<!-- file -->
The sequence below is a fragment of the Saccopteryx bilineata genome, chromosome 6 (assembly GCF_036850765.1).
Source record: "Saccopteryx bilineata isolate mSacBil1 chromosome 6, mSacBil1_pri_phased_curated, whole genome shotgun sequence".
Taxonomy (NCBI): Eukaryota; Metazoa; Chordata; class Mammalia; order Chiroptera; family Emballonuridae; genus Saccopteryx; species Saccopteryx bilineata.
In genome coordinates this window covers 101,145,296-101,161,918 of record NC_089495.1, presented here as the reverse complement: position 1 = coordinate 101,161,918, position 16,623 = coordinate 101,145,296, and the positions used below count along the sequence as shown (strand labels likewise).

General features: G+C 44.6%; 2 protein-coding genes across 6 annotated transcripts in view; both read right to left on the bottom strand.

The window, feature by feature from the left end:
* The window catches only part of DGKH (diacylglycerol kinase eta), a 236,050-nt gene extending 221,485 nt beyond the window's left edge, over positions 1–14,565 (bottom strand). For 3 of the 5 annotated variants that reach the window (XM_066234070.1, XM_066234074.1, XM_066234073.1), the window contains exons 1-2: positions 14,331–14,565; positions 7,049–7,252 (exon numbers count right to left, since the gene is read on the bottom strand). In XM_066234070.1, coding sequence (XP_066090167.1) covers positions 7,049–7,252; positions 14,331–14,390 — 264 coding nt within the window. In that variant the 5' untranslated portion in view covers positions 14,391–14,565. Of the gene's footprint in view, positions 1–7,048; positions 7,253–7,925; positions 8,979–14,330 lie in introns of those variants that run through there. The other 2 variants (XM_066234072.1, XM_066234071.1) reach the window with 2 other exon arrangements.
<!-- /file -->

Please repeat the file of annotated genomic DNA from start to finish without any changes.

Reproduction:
The sequence below is a fragment of the Saccopteryx bilineata genome, chromosome 6 (assembly GCF_036850765.1).
Source record: "Saccopteryx bilineata isolate mSacBil1 chromosome 6, mSacBil1_pri_phased_curated, whole genome shotgun sequence".
Taxonomy (NCBI): Eukaryota; Metazoa; Chordata; class Mammalia; order Chiroptera; family Emballonuridae; genus Saccopteryx; species Saccopteryx bilineata.
In genome coordinates this window covers 101,145,296-101,161,918 of record NC_089495.1, presented here as the reverse complement: position 1 = coordinate 101,161,918, position 16,623 = coordinate 101,145,296, and the positions used below count along the sequence as shown (strand labels likewise).

General features: G+C 44.6%; 2 protein-coding genes across 6 annotated transcripts in view; both read right to left on the bottom strand.

The window, feature by feature from the left end:
* The window catches only part of DGKH (diacylglycerol kinase eta), a 236,050-nt gene extending 221,485 nt beyond the window's left edge, over positions 1–14,565 (bottom strand). For 3 of the 5 annotated variants that reach the window (XM_066234070.1, XM_066234074.1, XM_066234073.1), the window contains exons 1-2: positions 14,331–14,565; positions 7,049–7,252 (exon numbers count right to left, since the gene is read on the bottom strand). In XM_066234070.1, coding sequence (XP_066090167.1) covers positions 7,049–7,252; positions 14,331–14,390 — 264 coding nt within the window. In that variant the 5' untranslated portion in view covers positions 14,391–14,565. Of the gene's footprint in view, positions 1–7,048; positions 7,253–7,925; positions 8,979–14,330 lie in introns of those variants that run through there. The other 2 variants (XM_066234072.1, XM_066234071.1) reach the window with 2 other exon arrangements.